Block on Trump's Asylum Ban Upheld by Supreme Court
What kind of coin are Washington D.C. lawyers making these days? Call it the spiritual home of lawyers, for the District is packed with some 80,000 attorneys. For an area with a population of 599,657, that's a lot of pinstripes. But is it a lot of dough? Most lawyers know that the stereotype of the Benz-driving, Bluetooth-sporting shark is not the whole story. There are attorneys dedicated (gasp) to public service who make far less than the public might guess. The flip-side is, once you have gone government, the return to private practice can be very welcoming indeed.
The truly big bucks for D.C. lawyers, it comes as no surprise to learn, comes with the big names, both firm name and famous partners, reports The Washingtonian. According to their list of who makes what, big firm partners ring in high, with examples like Wilmer Hale at $1.16 million, Williams & Connolly at $1.18 million or Gibson Dunn & Crutcher at $1.91 million. Major rainmaking partners with recognizable names like former solicitor general Theodore Olson, make even more than the average worker-bee partner at Gibson.
Even summer associates get in on the big bucks, says The Washingtonian. Summers at Hogan Lovells, Covington & Burling, or Skadden pull down more than $3,000 a week.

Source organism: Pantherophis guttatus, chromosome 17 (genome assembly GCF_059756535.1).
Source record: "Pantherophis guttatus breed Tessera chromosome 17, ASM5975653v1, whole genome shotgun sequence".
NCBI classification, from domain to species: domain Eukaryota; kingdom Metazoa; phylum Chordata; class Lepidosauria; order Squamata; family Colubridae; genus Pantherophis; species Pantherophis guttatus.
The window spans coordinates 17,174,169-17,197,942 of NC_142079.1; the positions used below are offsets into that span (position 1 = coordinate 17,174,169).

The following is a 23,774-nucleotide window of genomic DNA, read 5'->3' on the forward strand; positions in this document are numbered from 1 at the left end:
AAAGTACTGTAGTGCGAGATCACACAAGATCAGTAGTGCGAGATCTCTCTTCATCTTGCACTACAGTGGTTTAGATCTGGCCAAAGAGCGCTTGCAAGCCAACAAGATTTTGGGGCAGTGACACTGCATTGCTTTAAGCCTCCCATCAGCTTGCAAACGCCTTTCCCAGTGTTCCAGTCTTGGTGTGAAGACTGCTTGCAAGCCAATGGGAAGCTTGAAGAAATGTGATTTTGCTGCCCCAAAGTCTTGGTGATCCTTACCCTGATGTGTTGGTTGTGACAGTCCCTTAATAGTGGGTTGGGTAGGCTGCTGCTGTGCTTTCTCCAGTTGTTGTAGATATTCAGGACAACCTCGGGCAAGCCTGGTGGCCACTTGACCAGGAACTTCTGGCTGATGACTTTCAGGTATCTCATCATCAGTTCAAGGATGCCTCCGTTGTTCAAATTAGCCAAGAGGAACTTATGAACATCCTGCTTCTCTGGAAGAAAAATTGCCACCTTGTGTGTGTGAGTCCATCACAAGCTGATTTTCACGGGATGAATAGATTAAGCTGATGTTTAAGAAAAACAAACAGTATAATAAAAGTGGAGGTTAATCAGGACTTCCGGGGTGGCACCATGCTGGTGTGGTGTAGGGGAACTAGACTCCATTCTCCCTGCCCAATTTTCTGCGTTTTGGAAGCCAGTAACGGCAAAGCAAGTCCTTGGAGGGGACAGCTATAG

It is a given that those in public service make less, but the comparisons are interesting. For example, our SCOTUS Chief Justice, John G. Roberts Jr. makes $223,500, with associate justices making $213,900. Deborah K. Chasanow, Chief Justice for the U.S. District Court for the District of Maryland, makes $174,000; but that is significantly more than Glenn Ivey, State's Attorney, Prince George's County, Va. who earns $124,000.
And, at the bottom of the ready cash totem pole are public defenders, for example in Northern Virginia, who start at a whopping $54,059.
Current public servants who have taken major pay cuts include White House counsel Robert Bauer, who now gets $172,000, compared with the $958,788 he made as a partner at Perkins Coie. U.S. Attorney General Eric Holder gets $186,600, compared with the $2.1 million he earned at Covington & Burling in 2008.
Before you pack your bags to be a D.C. lawyer though, remember, this is not for free. Big bucks mean big hours. Make sure you want to do the time if you want to get the prime (money, that is).